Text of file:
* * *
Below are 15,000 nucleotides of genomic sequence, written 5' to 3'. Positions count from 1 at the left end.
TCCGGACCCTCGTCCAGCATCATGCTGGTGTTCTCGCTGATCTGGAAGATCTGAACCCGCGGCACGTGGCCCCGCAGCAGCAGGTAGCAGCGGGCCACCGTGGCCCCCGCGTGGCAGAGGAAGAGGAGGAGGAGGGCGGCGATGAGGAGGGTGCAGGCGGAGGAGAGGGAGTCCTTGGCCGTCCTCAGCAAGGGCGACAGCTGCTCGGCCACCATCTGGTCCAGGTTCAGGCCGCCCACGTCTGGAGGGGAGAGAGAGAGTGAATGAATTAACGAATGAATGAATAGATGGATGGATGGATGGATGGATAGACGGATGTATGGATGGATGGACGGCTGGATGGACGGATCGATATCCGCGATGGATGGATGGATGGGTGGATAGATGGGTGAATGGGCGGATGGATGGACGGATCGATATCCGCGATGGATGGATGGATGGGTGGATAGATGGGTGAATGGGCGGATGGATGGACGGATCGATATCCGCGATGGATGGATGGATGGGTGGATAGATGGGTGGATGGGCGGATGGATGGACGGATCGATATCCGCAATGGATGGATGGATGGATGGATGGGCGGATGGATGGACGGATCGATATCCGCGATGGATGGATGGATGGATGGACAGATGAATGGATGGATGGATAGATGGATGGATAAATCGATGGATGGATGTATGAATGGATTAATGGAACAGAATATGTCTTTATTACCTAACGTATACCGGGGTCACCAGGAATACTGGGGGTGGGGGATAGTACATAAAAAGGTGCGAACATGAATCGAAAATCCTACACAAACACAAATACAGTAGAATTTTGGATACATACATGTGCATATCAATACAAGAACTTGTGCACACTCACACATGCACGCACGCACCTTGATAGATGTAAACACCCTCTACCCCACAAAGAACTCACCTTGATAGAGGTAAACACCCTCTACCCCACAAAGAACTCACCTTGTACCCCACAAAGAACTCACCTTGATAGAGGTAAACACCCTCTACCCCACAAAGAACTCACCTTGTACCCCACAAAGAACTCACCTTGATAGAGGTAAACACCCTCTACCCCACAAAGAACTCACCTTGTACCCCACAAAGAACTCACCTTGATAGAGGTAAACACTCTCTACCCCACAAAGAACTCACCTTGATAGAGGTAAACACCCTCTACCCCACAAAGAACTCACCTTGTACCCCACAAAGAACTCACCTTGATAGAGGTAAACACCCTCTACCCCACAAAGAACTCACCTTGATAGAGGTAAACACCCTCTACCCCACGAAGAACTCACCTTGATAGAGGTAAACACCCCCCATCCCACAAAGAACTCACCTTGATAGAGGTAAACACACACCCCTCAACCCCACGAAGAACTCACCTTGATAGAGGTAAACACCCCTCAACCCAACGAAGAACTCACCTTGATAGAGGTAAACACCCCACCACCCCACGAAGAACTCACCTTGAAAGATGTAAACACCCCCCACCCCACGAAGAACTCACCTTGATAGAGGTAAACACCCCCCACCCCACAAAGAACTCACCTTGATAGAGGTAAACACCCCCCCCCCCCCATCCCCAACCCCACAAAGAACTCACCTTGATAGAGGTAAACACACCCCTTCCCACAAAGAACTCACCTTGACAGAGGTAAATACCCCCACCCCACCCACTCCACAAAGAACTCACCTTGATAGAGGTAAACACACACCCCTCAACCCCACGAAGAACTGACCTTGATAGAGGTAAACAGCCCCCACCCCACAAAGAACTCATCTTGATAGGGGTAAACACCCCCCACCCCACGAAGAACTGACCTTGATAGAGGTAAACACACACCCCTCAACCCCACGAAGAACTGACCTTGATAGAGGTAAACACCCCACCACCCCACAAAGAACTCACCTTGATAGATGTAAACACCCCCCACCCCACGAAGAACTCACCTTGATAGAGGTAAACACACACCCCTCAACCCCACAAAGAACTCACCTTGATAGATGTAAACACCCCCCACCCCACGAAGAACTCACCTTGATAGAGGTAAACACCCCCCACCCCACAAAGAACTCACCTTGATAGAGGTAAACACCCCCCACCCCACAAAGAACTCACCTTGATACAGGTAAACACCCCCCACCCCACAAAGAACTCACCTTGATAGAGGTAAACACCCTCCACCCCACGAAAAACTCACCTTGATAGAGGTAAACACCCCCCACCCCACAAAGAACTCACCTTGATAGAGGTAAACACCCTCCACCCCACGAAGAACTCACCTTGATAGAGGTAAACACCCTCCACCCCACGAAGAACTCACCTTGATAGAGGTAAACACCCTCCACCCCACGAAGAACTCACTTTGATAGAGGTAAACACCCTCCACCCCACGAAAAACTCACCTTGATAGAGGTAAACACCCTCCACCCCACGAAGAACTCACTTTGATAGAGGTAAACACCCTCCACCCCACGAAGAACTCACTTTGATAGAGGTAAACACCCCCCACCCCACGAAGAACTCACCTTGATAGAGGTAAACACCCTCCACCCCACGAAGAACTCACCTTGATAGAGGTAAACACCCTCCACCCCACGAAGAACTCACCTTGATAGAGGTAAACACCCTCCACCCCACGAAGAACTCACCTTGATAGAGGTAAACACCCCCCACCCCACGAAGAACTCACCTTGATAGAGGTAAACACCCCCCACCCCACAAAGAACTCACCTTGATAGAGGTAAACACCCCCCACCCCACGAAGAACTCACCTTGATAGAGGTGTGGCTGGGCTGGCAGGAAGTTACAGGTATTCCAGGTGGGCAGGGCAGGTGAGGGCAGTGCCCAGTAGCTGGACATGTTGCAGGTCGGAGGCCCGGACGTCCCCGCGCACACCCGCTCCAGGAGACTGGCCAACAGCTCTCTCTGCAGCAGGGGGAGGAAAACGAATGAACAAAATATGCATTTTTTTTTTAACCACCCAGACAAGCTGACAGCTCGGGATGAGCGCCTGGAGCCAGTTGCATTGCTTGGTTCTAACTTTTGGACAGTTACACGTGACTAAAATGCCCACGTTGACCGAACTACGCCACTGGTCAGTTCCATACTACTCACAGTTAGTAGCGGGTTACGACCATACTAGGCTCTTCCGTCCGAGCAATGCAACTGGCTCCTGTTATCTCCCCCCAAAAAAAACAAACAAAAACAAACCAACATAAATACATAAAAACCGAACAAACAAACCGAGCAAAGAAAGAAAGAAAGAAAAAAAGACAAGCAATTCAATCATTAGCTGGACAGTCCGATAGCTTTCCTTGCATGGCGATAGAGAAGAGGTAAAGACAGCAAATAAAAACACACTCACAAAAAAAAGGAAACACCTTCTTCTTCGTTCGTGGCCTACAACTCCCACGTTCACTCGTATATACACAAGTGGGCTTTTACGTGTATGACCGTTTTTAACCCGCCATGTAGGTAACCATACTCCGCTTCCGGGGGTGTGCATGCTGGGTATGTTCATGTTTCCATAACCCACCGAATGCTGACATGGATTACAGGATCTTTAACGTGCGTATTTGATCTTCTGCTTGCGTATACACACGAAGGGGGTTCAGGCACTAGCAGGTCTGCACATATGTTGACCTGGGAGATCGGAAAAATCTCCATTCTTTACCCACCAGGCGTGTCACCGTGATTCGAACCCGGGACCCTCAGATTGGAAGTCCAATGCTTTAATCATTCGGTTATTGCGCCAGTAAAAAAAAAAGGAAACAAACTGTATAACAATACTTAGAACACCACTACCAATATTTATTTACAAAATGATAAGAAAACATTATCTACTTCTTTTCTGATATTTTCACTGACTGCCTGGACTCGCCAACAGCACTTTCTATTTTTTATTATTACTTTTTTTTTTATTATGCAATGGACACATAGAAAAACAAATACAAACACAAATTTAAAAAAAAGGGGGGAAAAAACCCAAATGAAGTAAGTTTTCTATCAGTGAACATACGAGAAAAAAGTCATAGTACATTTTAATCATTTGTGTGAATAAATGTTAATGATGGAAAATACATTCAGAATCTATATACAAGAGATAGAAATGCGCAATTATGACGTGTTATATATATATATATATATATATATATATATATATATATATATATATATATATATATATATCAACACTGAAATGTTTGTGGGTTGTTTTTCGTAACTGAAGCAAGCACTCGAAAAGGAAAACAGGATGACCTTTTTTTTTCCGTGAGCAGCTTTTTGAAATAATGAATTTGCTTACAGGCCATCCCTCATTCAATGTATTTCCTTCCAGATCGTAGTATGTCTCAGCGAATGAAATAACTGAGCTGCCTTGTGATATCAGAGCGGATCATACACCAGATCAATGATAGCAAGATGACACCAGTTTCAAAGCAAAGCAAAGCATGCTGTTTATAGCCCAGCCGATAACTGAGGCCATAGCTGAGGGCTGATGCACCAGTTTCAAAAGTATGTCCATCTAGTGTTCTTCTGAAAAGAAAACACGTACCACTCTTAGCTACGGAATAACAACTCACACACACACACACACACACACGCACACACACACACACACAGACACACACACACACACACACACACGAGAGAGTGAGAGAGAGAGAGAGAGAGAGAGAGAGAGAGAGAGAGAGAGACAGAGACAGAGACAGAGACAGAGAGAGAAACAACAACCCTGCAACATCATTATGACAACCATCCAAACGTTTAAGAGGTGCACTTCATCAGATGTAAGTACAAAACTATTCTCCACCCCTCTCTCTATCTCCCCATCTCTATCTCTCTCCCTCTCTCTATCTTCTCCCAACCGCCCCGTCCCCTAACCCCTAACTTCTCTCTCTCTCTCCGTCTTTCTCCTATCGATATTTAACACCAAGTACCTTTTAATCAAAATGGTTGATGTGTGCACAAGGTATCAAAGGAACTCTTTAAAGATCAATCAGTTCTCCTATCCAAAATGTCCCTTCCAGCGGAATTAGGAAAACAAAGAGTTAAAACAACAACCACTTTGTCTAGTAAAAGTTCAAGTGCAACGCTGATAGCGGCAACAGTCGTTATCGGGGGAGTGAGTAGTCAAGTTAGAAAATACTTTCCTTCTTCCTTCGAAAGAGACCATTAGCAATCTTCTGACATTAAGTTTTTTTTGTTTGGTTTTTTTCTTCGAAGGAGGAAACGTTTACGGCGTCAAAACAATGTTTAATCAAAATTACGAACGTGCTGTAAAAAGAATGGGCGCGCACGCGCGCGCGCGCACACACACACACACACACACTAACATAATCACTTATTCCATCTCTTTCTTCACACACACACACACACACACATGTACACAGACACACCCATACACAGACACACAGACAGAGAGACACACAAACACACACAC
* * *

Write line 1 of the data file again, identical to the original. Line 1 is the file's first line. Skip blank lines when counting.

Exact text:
Below are 15,000 nucleotides of genomic sequence, written 5' to 3'. Positions count from 1 at the left end.